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2013 'critical' in ensuring victory, says new Joint Command chief

Lt. Gen. James Terry speaks at a change of command ceremony where he relinquished his post as commander of ISAF Joint Command and deputy commander of U.S. Forces-Afghanistan to Lt. Gen. Mark Milley.

ALEX PENA/STARS AND STRIPES

By ALEX PENA | STARS AND STRIPES Published: May 2, 2013

KABUL — The outgoing commander of the International Security Assistance Force’s Joint Command said his successor in the job would ensure continuity at a critical juncture with coalition forces transitioning from a combat to an advisory role with Afghan forces.

“While we will formally recognize this in a couple of months, the fact is that the Afghan National Security Forces are predominately in the lead,” Lt. Gen. James Terry said at a ceremony Thursday where he reliqunished his post as commander of IJC and deputy commander of U.S. forces-Afghanistan to Lt. Gen. Mark Milley.

“IJC now has a new leader, but no one should mistake that gap, for a gap of continuity,” Terry said. “We must continue to refine our train, advise and assist model, and with our Afghan partners, we must do the following: We must continue to build ANSF security capabilities, and complete full security transition.”

U.S. and coalition combat troops are to withdraw from Afghanistan by the end of 2014, leaving Afghan forces responsible for their country’s security.

Milley echoed remarks Terry made at a news conference earlier in the week, when he said this summer would be a critical juncture for the Afghan National Security Forces.

“What you do this year, and what you do this summer is absolutely critical,” Milley said. “It’s a critical milestone on the road to victory. On the road to winning. On the road to creating a stable Afghanistan.”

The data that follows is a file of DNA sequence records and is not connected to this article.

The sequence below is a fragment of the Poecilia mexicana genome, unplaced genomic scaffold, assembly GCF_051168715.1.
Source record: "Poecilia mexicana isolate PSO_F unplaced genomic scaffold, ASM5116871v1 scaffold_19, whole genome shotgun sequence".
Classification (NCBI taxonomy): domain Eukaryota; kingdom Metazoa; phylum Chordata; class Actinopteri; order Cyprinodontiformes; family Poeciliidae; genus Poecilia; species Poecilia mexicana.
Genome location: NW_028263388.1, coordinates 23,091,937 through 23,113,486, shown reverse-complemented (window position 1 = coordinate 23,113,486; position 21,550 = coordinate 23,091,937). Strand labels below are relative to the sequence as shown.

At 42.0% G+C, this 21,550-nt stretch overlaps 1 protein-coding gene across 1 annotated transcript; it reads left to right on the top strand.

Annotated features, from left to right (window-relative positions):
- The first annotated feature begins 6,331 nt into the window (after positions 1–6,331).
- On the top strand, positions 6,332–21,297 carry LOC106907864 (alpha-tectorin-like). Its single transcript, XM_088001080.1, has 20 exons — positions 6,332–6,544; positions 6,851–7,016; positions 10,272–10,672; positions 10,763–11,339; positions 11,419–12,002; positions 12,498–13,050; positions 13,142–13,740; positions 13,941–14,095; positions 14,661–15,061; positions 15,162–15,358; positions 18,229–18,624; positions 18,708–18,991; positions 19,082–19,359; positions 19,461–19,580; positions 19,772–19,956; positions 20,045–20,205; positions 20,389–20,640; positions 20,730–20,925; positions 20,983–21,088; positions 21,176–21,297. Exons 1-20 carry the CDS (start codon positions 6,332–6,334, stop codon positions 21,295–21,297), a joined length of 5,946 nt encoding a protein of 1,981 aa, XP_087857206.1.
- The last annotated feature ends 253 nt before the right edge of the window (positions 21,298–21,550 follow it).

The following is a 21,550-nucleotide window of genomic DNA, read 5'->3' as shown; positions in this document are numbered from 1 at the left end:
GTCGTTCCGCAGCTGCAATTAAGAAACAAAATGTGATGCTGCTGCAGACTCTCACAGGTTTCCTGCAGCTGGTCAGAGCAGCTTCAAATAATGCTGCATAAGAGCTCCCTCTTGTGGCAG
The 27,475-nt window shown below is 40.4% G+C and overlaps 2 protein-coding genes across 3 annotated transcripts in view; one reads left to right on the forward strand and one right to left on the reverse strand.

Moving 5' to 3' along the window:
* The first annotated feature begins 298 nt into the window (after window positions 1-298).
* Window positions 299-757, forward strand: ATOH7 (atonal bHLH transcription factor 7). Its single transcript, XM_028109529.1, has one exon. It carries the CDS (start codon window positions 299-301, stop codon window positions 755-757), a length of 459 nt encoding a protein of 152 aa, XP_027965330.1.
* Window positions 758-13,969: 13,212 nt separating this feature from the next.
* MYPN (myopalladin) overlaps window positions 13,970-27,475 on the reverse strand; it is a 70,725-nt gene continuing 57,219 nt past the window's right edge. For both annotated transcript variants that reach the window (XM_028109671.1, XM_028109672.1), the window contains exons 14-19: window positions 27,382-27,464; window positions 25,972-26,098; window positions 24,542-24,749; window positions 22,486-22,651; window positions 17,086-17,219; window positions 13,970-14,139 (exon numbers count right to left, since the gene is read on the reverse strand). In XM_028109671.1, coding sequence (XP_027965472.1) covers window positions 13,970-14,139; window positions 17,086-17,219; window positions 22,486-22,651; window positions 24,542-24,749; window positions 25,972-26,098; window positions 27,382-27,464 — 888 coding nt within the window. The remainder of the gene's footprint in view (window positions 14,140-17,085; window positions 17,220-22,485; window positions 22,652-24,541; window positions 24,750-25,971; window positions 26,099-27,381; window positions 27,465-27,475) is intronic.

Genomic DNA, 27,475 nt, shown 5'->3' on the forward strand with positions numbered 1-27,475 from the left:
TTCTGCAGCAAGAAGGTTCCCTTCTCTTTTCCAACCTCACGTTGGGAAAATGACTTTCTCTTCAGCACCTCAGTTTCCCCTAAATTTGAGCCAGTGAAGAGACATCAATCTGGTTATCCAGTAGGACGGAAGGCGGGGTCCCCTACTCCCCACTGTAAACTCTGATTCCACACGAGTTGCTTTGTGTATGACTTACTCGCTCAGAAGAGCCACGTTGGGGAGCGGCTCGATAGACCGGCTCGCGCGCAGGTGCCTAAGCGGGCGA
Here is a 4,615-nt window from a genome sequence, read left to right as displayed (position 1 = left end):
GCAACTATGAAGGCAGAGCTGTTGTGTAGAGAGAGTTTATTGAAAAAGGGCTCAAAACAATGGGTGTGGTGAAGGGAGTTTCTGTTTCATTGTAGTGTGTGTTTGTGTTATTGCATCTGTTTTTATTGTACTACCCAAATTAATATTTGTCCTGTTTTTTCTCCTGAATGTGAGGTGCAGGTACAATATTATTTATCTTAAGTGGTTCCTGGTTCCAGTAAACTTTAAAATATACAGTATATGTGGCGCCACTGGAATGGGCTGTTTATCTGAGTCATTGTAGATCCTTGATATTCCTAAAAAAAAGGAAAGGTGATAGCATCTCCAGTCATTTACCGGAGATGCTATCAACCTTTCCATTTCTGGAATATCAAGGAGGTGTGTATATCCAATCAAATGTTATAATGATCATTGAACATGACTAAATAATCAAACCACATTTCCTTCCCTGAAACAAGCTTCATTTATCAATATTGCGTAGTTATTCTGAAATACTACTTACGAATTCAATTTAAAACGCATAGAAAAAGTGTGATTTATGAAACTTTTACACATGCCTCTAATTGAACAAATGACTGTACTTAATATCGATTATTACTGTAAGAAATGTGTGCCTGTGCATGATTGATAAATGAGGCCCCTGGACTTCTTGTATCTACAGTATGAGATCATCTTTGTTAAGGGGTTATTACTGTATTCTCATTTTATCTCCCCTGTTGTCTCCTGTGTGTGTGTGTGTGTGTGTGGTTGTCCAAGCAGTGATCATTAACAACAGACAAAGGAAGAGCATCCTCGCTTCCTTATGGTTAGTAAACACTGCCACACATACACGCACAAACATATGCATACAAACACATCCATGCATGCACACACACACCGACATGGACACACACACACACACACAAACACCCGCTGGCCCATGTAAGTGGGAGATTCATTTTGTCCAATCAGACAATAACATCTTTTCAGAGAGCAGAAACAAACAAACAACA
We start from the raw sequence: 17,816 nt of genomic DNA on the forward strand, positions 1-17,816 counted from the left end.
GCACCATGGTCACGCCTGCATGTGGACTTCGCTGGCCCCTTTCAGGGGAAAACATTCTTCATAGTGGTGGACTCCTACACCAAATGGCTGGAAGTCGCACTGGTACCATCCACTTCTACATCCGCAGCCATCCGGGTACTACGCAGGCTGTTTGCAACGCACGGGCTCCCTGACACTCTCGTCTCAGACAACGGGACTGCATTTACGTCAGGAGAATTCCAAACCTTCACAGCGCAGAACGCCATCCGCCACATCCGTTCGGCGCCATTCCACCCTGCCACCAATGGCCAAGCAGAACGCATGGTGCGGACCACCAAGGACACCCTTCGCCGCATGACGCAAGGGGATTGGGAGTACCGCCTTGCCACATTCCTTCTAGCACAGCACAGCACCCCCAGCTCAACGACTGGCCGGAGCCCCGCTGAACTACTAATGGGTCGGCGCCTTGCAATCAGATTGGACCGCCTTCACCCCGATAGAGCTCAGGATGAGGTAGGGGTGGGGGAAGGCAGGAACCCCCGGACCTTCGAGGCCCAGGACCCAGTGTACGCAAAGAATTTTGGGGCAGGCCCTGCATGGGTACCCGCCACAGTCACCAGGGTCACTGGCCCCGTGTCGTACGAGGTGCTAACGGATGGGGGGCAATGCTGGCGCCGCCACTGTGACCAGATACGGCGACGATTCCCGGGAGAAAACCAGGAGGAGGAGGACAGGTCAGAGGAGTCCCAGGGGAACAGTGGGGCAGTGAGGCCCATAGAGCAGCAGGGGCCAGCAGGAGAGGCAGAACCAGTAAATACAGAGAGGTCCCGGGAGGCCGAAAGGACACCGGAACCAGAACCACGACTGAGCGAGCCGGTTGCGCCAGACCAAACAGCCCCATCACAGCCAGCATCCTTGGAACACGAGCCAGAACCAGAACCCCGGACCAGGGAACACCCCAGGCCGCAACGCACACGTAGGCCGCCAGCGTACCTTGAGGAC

Although commanders have been optimistic about the outlook for the war, Terry cautioned earlier this week that the insurgency “is very resilient.”

Several thousand troops are expected to remain in Afghanistan after 2014 in an advisory role.

“Make no mistake about it. We will be there for as long as it takes,” Milley said.

Currently, the Afghan National Security Forces number around 350,000 for the entire country, and according to the Afghan Ministry of Defense, the Afghan National Army, which numbers around 195,000 troops, is already in command of 90 percent of military operations for the country. Taliban and other insurgents are estimated to number between 20,000 and 25,000 active fighters.

Prior to assuming the IJC command, Milley commanded the U.S. Army III Corps in Fort Hood, Texas.

Terry, who also commands the U.S. Army’s V Corps, and was returning to its headquarters in Wiesbaden Germany. The V Corps is scheduled to inactive later this year.

pena.alex@stripes.com

Gen. Joseph Dunford, commander of the International Security Assistance Force, spoke at a ceremony at which U.S. Army Lt. Gen. Mark Milley took over as commander of ISAF Joint Command and deputy commander of U.S. Forces-Afghanistan.
ALEX PENA/STARS AND STRIPES

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